You may not know, Mr. Chancellor, that some of Dr. Fraser’s friends have been heard to address him as "Pacific Oyster" and that he has answered to the call. I ask you to forgive them, as he himself forgives; for there is pride as well as affection latent in the irreverent nickname. Pride, because he has brought fame to himself and the University as a sovereign authority on the marine life of the Pacific. Deep affection, also, because the phrase suggests, to the idle fancy of colleague and student alike, a man who is of all men the most self-effacing. Dr. Fraser has added notably to the sum of human knowledge. But in other ways, perhaps even more important, his work continues "great beyond his knowing".
To a very great number of our people, Sir, Mr. Robertson’s name will mean not so much a college professor as a lively and benevolent campus spirit, a genius loci. Long before this province had a university, a university life began to operate in whatever classroom he entered. It was his idea and his formula that shaped the mould from which this body of ours emerged without jar of transition. And ever since the emergence, his teaching and wealth of experience have continued to help the University grow. Twenty-seven classes of our students gladly bear witness to his liberal humanity; in like manner, his colleagues and associates have profited, constantly and much, by his exercise of "the greatest trust between man and man", which is "the trust of giving counsel".
Today, for the first time, Mr. Chancellor, the Senate has resolved to give the President of the University no part in making recommendation for a degree; for it wishes to present the President himself.
On July 1st, 1914, as you remember, Dr. Klinck was appointed Dean of Agriculture in a University that was only a name - a name, as you also remember, that was apparently fated to be writ in water. The omens of thirty years ago remind us how well and faithfully Dr. Klinck upheld the hands of his heroic predecessor during those four years when the University was beset by war, depression, and a cloud of enemies. Nor can we forget that the twenty-five years of his own presidency have been equally difficult. He has had to pilot us through the disturbances of unparalleled growth, through a second and greater depression, and now finally to landfall in a second and greater world-storm. Surely we may hope, as he does, that his successors will never again be compelled to plot a course through times so infelicitous. But never again can we expect, nor should we, that our University’s Head be so cruelly unsparing of his own energies or so incredibly selfless in devotion.
It is clear that the occasion and the graduand are alike unique. The Senate therefore recommends, Sir, that you confer on President Leonard Silvanus Klinck a degree never before conferred by this University:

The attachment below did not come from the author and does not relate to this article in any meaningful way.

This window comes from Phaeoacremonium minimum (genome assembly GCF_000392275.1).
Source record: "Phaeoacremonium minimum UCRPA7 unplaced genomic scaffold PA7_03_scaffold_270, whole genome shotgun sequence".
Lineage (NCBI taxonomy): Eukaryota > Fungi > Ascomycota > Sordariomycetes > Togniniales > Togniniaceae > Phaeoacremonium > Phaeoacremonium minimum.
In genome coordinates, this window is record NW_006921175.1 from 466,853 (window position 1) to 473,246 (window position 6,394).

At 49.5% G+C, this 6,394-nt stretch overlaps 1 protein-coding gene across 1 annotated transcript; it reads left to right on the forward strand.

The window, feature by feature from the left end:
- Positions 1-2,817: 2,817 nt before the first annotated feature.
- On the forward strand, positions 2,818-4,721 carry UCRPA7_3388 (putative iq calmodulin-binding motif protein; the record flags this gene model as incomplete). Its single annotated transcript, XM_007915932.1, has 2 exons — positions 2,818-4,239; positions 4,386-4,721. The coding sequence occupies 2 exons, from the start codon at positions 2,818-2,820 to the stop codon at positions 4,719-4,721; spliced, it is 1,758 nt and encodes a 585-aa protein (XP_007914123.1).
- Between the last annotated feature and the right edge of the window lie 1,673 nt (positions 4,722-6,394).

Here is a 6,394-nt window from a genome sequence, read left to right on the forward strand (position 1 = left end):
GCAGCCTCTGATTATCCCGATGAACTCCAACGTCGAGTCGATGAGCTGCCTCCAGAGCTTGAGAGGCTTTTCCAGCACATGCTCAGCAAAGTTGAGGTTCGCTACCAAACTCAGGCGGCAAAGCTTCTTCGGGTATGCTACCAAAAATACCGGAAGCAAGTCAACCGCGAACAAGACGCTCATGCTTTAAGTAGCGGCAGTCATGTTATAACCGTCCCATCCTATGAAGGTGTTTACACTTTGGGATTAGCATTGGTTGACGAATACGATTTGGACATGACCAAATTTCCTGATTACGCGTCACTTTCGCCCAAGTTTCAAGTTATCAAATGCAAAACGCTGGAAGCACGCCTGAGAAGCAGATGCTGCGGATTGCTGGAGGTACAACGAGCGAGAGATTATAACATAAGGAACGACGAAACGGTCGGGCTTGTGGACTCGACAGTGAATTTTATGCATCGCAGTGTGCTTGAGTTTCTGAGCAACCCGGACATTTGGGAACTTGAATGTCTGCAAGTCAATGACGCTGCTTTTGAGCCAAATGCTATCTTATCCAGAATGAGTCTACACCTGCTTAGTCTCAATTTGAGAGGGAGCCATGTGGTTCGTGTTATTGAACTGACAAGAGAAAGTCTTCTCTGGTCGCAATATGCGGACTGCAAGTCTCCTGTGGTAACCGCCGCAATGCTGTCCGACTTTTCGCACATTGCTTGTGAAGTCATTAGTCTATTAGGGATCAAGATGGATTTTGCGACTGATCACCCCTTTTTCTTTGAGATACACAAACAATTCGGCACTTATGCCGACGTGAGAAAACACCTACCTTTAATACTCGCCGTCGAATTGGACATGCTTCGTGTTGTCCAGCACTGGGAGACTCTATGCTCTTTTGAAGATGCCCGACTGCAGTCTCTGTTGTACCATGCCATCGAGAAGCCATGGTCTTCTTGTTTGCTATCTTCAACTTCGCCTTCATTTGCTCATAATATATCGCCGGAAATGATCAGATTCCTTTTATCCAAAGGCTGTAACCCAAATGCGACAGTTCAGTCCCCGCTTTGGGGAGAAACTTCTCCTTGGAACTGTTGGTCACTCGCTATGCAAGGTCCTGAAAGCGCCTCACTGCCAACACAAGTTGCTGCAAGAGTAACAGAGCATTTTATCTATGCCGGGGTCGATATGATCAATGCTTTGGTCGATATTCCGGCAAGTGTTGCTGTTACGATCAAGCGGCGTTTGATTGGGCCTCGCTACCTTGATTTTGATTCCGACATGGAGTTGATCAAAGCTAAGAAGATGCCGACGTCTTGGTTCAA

DOCTOR OF SCIENCE, honoris causa maximi.
Artist, administrator, citizen of the world, who applies his insight, training, and experience to building a structure of universal good will. We would pay tribute to the man himself; and we ask him, also, to regard it as a token of this University’s gratitude for the generous learning and comradeship of his country, which is divided from ours by a line that is not recognized by the humane spirit.
Scholar, statesman, patriot, whose vision sees the world as one community. We honour him greatly for his own distinctions and even more - for he would it so - as envoy of a people to whom we owe an immeasurable debt for many centuries of civilizing example and, in this present day, for a heroism never surpassed in recorded time.
A soldier born and trained in England whom Canada stoutly insists on claiming as her own. He has long worn decorations nobler than any we can confer, but we would now salute him as bearing the characters which the Romans discerned in good soldiers and good men, and which we would feign believe are the enduring marks of our own kind: virtus, fides, integritas.
Inheritor and enlarger of liberal ideals in education and statecraft, he links us, officially and in the warmth of long established friendship, with two of our most cherished associations - with what we affectionately call the Old Country, and with the British Commonwealth of peoples.
The Senate regrets that duty in England prevents him from being present in person, and recommends that he be granted the degree in absentia.
It is our very great honour, Mr. Chancellor, to welcome here, today, His Excellency, the Governor-General of Canada, the Right Honourable the Earl of Athlone, Knight of the Garter. It is a great honour also to all members of this University that he has consented to be enrolled among its graduates. As loyal citizens of Canada and of the Commonwealth we thank him for the generous interest he has shown in all phases of Canadian life during his tenure of the high office of Vice-Regent. And we eagerly hope that he and Her Royal Highness the Princess Alice will cherish, for Canada and for British Columbia, memories as gracious as our memories of them will be grateful.
Sir, I am directed by the University Senate to present His Excellency that you may confer upon him the degree of Doctor of Laws, honoris causa.
We had hoped today to acknowledge the honour which has been brought to our province by one of her most notable children; for the Senate had proposed to confer the degree of Doctor of Letters on Emily Carr, whose pictures and books have made British Columbia famous in the world of art. It is good to know that the Senate’s invitation gave pleasure to Miss Carr and that she would have accepted it. We mourn her untimely death; but we are proud to enroll her name on the records of the University as of one belonging to its fellowship.